“And Robert, thanks for the lecture on offering a cold drink or beer to my neighborhood trash truck driver, but as a construction worker myself for many years I always appreciated a customer relating to me as a fellow human being who might be thirsty and tired. When treated decently we always did much more than required for the customer.
    Try it sometime.”

    OK so now we know who to blame when the Garbage guy runs over some little kid because he’s been drinking on the job. Your ” I used to be a construction worker” excuse is weak at best.

  30. browne says:

    Pork Chop,

    The guy who is the garbage man making 100k a year is probably not working on the Eastside. The people who probably get the routes on the Eastside and in South Central are probably the newbies who don’t make nearly as much. Just like many teachers who teach in the inner cities are new teachers with less experience the workers that make the most aren’t in the neighborhoods that are not seen as not important.

    Your friend probably does fix the trashcans and puts them back nicely.

    I take the bus daily and while I had heard the bus drivers make a good wage (someone told me a similar story to what you told) when I am on my way to Compton or the Eastside or on the 14 the drivers don’t seem as good. I had initially just thought they weren’t working hard enough, but I began talking to them and they told me they were making around 12 dollars per hour AND they were working parttime. They don’t even qualify to take the bus for free like the people who got the benefit of a strong labor community in the past.

    You can take personal anecdotes and the propaganda of people who have a vested interest in not paying people and while people in there 50s might have a good wage those people in their 20s and 30s are not making the kind of money that those jobs provided in the past.

    And 100k after you have been working for a long time isn’t that much.

    And something I noticed, in LA people tend to lie about their true wage and try to brag about that one year they got alot of overttime.
    Browne

  31. don quixote says:

    I don’t buy it for a second Pork Chop, I know a number of sanitation workers and none of them make even close to a hundred grand so go peddle your bs somewhere else.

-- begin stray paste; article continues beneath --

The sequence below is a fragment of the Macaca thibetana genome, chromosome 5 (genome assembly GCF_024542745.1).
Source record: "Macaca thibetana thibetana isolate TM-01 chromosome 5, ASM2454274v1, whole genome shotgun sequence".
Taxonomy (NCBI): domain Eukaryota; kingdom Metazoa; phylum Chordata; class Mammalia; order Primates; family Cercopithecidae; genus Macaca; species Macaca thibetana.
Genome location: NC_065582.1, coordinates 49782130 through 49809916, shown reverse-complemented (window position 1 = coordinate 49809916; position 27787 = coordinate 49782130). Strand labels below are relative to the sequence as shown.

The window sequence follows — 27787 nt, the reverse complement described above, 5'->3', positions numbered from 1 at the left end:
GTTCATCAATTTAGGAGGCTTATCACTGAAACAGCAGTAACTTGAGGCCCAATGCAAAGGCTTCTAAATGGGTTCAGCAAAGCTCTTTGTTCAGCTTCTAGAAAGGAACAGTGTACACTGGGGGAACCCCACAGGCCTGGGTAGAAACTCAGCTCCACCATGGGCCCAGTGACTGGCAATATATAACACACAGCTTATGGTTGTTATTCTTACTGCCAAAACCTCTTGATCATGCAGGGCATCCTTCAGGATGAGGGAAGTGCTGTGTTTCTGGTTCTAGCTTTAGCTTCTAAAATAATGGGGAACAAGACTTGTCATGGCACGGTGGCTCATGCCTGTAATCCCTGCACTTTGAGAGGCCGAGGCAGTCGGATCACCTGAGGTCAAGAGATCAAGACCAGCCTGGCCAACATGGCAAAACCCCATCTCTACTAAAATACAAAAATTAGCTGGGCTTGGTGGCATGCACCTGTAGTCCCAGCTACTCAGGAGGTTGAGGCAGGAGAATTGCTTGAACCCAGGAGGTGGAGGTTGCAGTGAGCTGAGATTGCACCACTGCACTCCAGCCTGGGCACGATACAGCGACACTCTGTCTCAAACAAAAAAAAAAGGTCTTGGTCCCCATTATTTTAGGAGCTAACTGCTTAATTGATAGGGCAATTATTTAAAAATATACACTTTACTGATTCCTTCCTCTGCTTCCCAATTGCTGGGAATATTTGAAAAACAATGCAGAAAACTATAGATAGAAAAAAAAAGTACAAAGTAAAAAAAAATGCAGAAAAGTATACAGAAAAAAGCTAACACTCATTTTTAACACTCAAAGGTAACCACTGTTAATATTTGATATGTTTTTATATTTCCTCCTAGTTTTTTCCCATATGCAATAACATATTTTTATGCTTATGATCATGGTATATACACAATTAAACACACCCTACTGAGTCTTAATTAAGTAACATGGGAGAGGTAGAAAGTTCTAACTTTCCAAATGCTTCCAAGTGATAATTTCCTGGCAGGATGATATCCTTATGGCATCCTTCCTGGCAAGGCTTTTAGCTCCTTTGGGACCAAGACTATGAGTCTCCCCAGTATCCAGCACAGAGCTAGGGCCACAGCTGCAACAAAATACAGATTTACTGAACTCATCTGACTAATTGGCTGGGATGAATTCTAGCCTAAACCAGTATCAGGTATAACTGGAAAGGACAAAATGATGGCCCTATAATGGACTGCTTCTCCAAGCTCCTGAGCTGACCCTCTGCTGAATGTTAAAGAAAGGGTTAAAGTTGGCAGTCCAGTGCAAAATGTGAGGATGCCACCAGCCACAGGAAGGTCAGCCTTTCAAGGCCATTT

And as far as unions go I’m old enough to remember how different things were when the union movement was strong, before Ronnie Raygun and the now failed supply side economic guru’s did everything in their power to destroy labor unions, including exporting jobs and industry to third world countries were there are no labor problems.

    Lincoln Hts is discussed a lot here at Chanfles and if I can, let me take you back to the Lincoln Hts of my childhood in the 1950’s.
    Almost everyone I knew had a Father who worked in the local industries and all had good paying union jobs.
    There was the Pabst/Eastside Brewery, the Southern Pacific Rail Yards, Price Pfister Brass Foundry, Fuller Paints, Carnation Diary, Foremost Dairy, Bauer Pottery, Log Cabin Bakery, ITT Cannon Electric, Peerless Pump, Welch’s Industrial Laundry, Barbara Ann Bakery (where my Father and many relatives worked), 4 S bakery, the Lacy St Sanitation Truck yards, and many more.
    These were good union paying jobs that had health care and retirement benefits, a youngster that didn’t even have a high school diploma could get a good job and raise a family.
    These industry’s and union jobs supported a lot of other business’s and provided a decent life for families so that the upward mobility of workers family’s could take place and their children could improve their lot and benefit society as a whole.
    Since the right wing fascist takeover of the country in the last 40 or 50 years the Union Movement has been almost destroyed and with it the demise of our cities and industrial base which is evident in our dog eat dog philosophy of economics.
    I think like Browne says, that a new push for Union organizing and workers rights is coming soon, the good life for many that was by and large created by our parents and grandparents and their suffering and fighting for workers rights and human rights has been forgotten by many of the offspring, who benefited by the good Union jobs of their ancestors.
    The new poor, mainly exploited immigrants seem to understand the benefit of organizing and the labor movement and these workers will be the catalyst for a rebirth.